It’s been 80 years since Kristallnacht, a pogrom organized by Nazis against Jews in Germany and Austria, but as we’ve seen in recent weeks, the threat of antisemitic violence remains a horrifying possibility.
Orchestrated by Nazis on Nov. 9 and 10, 1938, Kristallnacht, or Night of the Broken Glass, is seen by many historians as one of the first steps in the Holocaust. During the rampage, 1,400 synagogues and 7,000 businesses were destroyed. Almost 100 Jews were killed and 30,000 more were arrested and sent to concentration camps.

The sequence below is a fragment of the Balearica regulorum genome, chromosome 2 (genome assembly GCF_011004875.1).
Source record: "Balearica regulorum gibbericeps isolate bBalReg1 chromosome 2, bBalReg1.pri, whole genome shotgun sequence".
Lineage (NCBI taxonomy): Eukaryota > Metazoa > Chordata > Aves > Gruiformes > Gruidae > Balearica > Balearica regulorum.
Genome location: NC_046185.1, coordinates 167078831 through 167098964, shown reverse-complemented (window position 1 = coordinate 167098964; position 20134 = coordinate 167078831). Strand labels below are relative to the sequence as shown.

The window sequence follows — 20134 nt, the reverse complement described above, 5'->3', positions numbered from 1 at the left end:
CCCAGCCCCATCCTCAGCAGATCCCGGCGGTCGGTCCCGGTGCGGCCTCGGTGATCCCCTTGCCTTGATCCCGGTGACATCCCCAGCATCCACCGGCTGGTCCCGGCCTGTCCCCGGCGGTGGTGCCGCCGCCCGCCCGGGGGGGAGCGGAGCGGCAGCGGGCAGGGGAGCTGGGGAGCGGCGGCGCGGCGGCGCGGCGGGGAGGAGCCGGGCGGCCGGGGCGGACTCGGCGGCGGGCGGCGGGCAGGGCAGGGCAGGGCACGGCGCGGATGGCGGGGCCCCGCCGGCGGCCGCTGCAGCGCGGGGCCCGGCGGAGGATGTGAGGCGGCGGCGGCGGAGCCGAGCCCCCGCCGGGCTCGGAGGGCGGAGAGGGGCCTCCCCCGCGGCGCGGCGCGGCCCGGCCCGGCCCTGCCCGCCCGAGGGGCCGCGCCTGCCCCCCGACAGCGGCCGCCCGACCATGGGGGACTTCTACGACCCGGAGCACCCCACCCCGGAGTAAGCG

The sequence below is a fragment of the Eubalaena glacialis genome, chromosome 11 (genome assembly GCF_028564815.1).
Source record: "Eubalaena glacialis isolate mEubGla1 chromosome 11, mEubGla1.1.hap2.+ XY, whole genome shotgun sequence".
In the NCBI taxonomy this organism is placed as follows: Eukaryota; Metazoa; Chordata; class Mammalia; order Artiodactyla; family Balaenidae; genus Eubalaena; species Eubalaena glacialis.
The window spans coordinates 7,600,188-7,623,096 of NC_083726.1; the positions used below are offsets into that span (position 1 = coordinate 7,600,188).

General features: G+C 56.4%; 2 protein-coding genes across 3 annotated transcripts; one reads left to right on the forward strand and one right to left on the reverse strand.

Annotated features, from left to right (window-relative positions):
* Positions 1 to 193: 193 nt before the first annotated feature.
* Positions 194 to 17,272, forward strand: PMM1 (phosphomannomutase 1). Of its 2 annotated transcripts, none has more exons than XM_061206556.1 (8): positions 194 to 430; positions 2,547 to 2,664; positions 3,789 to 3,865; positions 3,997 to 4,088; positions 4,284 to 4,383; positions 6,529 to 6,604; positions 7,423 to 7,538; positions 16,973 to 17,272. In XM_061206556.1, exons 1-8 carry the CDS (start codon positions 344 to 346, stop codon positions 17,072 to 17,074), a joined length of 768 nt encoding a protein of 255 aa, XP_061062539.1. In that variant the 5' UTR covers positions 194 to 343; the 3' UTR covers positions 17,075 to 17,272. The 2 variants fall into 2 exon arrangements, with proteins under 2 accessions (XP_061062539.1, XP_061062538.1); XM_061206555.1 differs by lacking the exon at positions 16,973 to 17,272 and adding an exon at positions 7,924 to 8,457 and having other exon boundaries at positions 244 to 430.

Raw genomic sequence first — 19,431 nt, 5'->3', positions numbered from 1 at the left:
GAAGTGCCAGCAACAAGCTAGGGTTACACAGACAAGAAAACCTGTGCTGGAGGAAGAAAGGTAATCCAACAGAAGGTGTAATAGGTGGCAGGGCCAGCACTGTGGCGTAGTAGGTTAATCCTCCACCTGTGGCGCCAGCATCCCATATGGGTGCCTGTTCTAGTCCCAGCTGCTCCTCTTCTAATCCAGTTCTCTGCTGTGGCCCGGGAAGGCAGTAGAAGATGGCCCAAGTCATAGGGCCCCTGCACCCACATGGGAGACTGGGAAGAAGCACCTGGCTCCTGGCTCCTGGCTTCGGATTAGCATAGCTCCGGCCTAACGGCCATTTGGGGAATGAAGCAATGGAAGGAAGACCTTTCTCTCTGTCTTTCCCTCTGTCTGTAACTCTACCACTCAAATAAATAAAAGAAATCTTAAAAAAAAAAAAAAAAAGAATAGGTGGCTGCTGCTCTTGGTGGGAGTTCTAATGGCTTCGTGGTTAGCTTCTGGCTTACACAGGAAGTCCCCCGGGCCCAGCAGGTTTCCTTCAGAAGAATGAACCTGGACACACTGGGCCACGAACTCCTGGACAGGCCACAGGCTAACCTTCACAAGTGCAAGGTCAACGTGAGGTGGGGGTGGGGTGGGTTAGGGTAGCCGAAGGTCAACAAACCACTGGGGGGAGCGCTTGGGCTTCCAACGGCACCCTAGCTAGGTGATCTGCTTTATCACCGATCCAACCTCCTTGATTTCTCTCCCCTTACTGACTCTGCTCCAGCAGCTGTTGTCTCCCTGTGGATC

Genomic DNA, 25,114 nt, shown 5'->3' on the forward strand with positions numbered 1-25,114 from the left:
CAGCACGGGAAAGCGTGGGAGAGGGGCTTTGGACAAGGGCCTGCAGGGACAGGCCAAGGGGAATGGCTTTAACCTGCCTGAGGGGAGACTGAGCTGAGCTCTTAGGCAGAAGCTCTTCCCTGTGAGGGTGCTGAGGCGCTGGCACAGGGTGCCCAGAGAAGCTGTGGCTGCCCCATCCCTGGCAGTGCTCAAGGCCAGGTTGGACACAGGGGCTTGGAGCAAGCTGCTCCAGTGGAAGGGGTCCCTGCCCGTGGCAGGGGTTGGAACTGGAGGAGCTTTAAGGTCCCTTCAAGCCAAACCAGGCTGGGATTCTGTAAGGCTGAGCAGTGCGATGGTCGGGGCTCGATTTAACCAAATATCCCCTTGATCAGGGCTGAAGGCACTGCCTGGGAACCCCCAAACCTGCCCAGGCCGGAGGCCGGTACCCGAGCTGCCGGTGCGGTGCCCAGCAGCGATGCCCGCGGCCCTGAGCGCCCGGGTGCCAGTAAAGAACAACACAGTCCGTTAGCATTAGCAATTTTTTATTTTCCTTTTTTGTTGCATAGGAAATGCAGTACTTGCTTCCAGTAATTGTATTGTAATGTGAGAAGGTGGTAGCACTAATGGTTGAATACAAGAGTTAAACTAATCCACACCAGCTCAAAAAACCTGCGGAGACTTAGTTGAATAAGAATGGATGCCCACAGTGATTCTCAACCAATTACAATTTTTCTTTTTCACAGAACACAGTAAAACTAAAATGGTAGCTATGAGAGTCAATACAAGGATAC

USC Shoah Foundation remains committed to learning from those events and sharing its lessons with young people around the world.
The Institute’s Center for Advanced Genocide Research recently concluded a successful academic conference that focused on the events of 1938. “New Perspectives on Kristallnacht: After 80 Years, the Nazi Pogrom in Global Comparison” gathered 22 international scholars who discussed the most recent scholarship on the event, its reverberations and its legacy.
The Institute also offers many educational opportunities related to Kristallnacht. In 2016, IWitness educator Jennifer Goss offered five resources to teach about Kristallnacht with testimony.